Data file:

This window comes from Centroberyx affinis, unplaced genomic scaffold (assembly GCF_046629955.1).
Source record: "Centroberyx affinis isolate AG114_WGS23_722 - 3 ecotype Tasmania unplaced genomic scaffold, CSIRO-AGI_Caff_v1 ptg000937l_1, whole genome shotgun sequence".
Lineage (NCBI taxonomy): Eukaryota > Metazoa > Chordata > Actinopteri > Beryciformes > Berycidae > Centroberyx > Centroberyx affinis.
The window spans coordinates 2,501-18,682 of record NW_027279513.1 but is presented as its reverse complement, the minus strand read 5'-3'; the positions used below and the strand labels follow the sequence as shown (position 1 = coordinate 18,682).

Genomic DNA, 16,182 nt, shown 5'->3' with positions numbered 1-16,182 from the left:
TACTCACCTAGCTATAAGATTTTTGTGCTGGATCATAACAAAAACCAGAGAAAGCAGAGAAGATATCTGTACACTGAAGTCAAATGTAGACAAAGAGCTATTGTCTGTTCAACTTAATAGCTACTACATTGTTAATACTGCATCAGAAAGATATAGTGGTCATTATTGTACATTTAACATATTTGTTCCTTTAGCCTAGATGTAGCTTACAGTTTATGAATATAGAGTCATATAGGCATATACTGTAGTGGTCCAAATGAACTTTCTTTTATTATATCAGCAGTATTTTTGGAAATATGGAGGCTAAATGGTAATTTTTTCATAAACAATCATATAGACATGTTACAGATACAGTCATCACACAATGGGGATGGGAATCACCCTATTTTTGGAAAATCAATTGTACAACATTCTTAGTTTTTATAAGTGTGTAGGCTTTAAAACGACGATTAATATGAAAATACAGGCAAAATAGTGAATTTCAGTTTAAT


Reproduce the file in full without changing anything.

This window comes from Centroberyx affinis, unplaced genomic scaffold (assembly GCF_046629955.1).
Source record: "Centroberyx affinis isolate AG114_WGS23_722 - 3 ecotype Tasmania unplaced genomic scaffold, CSIRO-AGI_Caff_v1 ptg000937l_1, whole genome shotgun sequence".
Lineage (NCBI taxonomy): Eukaryota > Metazoa > Chordata > Actinopteri > Beryciformes > Berycidae > Centroberyx > Centroberyx affinis.
The window spans coordinates 2,501-18,682 of record NW_027279513.1 but is presented as its reverse complement, the minus strand read 5'-3'; the positions used below and the strand labels follow the sequence as shown (position 1 = coordinate 18,682).

Genomic DNA, 16,182 nt, shown 5'->3' with positions numbered 1-16,182 from the left:
TACTCACCTAGCTATAAGATTTTTGTGCTGGATCATAACAAAAACCAGAGAAAGCAGAGAAGATATCTGTACACTGAAGTCAAATGTAGACAAAGAGCTATTGTCTGTTCAACTTAATAGCTACTACATTGTTAATACTGCATCAGAAAGATATAGTGGTCATTATTGTACATTTAACATATTTGTTCCTTTAGCCTAGATGTAGCTTACAGTTTATGAATATAGAGTCATATAGGCATATACTGTAGTGGTCCAAATGAACTTTCTTTTATTATATCAGCAGTATTTTTGGAAATATGGAGGCTAAATGGTAATTTTTTCATAAACAATCATATAGACATGTTACAGATACAGTCATCACACAATGGGGATGGGAATCACCCTATTTTTGGAAAATCAATTGTACAACATTCTTAGTTTTTATAAGTGTGTAGGCTTTAAAACGACGATTAATATGAAAATACAGGCAAAATAGTGAATTTCAGTTTAAT